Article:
SCOTUS Ruling On Freedom Of Religion Being Used By Satan Worshippers To Promote Their Faith

Written By BlabberBuzz | Tuesday, 10 May 2022 16:45
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Days after the U.S. Supreme Court ruled that Boston, Massachusetts, was wrong to restrict a group from flying a Christian flag at city hall, The Satanic Temple wants to fly a flag over the downtown building.

The Salem-based group wrote on Twitter that it has filed a request with Boston’s property management department to raise and lower a flag to celebrate “Satanic Appreciation Week” from July 23–29.

“The Satanic Temple replies to the Supreme Court ruling that found Boston violated First Amendment rights by refusing to fly Christian flag at City Hall Plaza,” the organization reported, with a screenshot of the request.

“When government officials can impose arbitrary restrictions on claims of conscience or to abridge the civic capacities of some based on their religious identity, we fail to be a free, democratic republic,” Lucien Greaves, the organization’s co-founder, informed The Associated Press in an email.

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Greaves added that The Satanic Temple has yet to determine which of its official flags it will ask the city to fly.

One of its flags resembles the American flag with only black and white stripes and an emblem of a pentagram and goat skull where the 50 stars would be.

On Monday, the high court unanimously ruled in the case of Harold Shurtleff, et al. v. Boston, MA, et al., to invert a lower court decision and remand the case back to the U.S. Court of Appeals for the First Circuit.

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Justice Stephen Breyer provided the court’s opinion, concluding that “the First Amendment prevents [the government] from discriminating against speakers based on their viewpoint.”

At issue, according to the court's opinion, was whether Boston’s flag policy symbolized government speech; if it did, then it had the right to reject the Christian flag.

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“We conclude that, on balance, Boston did not make the raising and flying of private groups’ flags a form of government speech,” Breyer reported. “That means, in turn, that Boston’s refusal to let Shurtleff and Camp Constitution raise their flag based on its religious viewpoint ‘abridg[ed]’ their ‘freedom of speech.’”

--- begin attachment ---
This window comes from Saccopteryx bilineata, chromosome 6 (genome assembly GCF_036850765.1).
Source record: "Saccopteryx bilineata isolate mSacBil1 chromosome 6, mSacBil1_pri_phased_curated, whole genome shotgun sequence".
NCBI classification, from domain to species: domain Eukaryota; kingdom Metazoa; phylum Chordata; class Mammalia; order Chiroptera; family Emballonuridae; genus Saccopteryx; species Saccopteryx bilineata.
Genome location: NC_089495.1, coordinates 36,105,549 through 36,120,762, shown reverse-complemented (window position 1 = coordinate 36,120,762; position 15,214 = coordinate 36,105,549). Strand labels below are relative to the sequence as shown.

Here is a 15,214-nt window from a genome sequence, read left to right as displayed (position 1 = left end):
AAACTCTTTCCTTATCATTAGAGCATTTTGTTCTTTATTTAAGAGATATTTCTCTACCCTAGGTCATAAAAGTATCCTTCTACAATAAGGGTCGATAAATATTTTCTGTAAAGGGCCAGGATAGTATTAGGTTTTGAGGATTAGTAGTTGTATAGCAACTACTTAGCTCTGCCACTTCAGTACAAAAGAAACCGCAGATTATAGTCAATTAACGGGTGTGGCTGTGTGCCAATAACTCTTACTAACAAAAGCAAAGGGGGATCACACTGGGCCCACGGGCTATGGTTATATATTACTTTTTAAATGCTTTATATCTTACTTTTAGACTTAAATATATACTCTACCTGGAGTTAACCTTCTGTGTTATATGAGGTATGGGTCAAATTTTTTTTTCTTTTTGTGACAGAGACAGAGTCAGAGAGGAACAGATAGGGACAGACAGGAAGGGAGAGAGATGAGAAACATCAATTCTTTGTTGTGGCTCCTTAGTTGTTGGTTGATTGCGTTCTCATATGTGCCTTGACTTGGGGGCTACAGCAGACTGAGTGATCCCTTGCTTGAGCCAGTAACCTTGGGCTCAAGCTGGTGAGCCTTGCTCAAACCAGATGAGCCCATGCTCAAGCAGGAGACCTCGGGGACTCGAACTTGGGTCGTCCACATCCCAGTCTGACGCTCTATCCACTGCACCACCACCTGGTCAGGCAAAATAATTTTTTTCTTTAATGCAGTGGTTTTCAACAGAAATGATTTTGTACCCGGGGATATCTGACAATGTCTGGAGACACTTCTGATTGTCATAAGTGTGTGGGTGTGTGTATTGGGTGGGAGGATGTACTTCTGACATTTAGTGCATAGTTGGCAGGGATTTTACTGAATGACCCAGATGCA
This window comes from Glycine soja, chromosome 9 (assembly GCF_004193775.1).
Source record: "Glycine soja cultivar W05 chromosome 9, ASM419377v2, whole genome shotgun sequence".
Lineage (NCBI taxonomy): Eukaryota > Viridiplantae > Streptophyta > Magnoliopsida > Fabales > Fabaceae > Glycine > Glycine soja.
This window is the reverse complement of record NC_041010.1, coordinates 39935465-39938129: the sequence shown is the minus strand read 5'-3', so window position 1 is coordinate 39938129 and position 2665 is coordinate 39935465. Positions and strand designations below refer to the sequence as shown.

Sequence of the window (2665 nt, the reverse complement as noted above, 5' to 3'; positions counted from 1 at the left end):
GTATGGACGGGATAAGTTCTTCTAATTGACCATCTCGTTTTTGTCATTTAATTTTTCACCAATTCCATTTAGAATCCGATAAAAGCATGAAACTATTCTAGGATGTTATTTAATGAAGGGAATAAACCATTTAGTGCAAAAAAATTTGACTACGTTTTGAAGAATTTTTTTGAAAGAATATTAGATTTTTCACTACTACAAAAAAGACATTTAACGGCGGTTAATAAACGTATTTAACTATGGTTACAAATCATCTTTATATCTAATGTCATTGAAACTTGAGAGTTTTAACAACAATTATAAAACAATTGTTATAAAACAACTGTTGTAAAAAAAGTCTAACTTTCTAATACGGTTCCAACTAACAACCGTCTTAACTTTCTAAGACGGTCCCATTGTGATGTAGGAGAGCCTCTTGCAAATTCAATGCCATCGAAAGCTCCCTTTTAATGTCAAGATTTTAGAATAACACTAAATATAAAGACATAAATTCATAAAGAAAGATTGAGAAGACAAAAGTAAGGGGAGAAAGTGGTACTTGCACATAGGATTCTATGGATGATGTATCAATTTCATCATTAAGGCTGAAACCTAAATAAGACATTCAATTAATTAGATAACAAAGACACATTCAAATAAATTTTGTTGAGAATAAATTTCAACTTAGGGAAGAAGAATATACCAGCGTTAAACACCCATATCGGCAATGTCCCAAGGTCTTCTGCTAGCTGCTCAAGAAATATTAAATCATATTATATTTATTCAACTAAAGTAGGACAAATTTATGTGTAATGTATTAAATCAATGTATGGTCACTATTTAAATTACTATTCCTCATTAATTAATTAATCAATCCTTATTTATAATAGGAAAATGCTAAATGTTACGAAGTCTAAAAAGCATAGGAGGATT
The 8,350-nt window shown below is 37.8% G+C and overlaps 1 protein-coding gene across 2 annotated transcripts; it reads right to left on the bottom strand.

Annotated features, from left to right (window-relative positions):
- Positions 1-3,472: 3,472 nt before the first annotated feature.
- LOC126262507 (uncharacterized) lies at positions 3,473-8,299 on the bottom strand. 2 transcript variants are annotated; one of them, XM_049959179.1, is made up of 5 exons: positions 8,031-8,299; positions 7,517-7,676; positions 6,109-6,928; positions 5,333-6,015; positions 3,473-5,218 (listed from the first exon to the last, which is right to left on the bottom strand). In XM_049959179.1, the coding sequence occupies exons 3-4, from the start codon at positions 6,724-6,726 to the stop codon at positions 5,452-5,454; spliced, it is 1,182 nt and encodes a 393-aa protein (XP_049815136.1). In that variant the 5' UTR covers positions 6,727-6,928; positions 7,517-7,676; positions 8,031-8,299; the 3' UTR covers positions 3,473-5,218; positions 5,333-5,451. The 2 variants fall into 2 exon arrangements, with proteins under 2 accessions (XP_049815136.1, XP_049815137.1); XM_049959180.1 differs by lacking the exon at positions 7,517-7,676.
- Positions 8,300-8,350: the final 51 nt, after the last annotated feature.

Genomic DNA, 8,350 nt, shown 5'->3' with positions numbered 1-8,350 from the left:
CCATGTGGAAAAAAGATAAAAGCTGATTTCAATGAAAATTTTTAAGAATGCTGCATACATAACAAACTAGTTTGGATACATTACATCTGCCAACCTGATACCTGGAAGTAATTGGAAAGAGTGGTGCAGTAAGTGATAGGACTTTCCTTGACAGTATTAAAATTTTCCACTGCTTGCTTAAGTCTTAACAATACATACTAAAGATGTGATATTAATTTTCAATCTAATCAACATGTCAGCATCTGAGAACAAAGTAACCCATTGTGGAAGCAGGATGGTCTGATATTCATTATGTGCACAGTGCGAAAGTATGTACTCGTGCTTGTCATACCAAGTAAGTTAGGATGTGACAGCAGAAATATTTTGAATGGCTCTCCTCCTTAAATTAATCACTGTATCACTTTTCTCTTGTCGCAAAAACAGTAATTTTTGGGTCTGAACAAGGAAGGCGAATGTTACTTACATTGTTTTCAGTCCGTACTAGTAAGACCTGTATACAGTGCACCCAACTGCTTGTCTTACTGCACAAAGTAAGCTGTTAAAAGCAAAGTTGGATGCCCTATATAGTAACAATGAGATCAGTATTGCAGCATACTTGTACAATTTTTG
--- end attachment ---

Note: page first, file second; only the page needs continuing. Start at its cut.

Justice Brett Kavanaugh composed a concurring opinion, in which he wrote that “a government does not violate the Establishment Clause merely because it treats religious persons, organizations, and speech equally with secular persons, organizations, and speech in public programs, benefits, facilities, and the like.” “Under the Constitution, a government may not treat religious persons, religious organizations, or religious speech as second-class,” he included in his brief concurrence.

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In February, Christians gathered, prayed, and read scriptures outside an Arizona hotel that hosted a three-day event by The Satanic Temple called “SatanCon,” which contained such sessions as “Raising Children in a Satanic Household” and “Abortion as a (Religious) Right.”

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The Catholic demonstrators prayed, read from the Bible, and held signs, banners, rosaries, crosses, and images of the Virgin Mary outside the Saguaro Hotel in Scottsdale, the spot of the Satanic Temple’s event, Fox 10 reported.

“We’re out here to let the Satanists know that there’s no place for evil in Arizona,” a protester said. “And we’re here to combat that. And we’re here to say that Jesus is Lord.” In 2016, The Satanic Temple launched a nationwide After School Satan Club to oppose Christian student organizations in public schools.

The group’s innovation came in response to the Christian Good News Club that was meeting at public schools throughout the nation.

Greaves told The Christian Post at the time that the Christian club’s presence at public schools “created the need for a counter-balance in the extracurricular options.”

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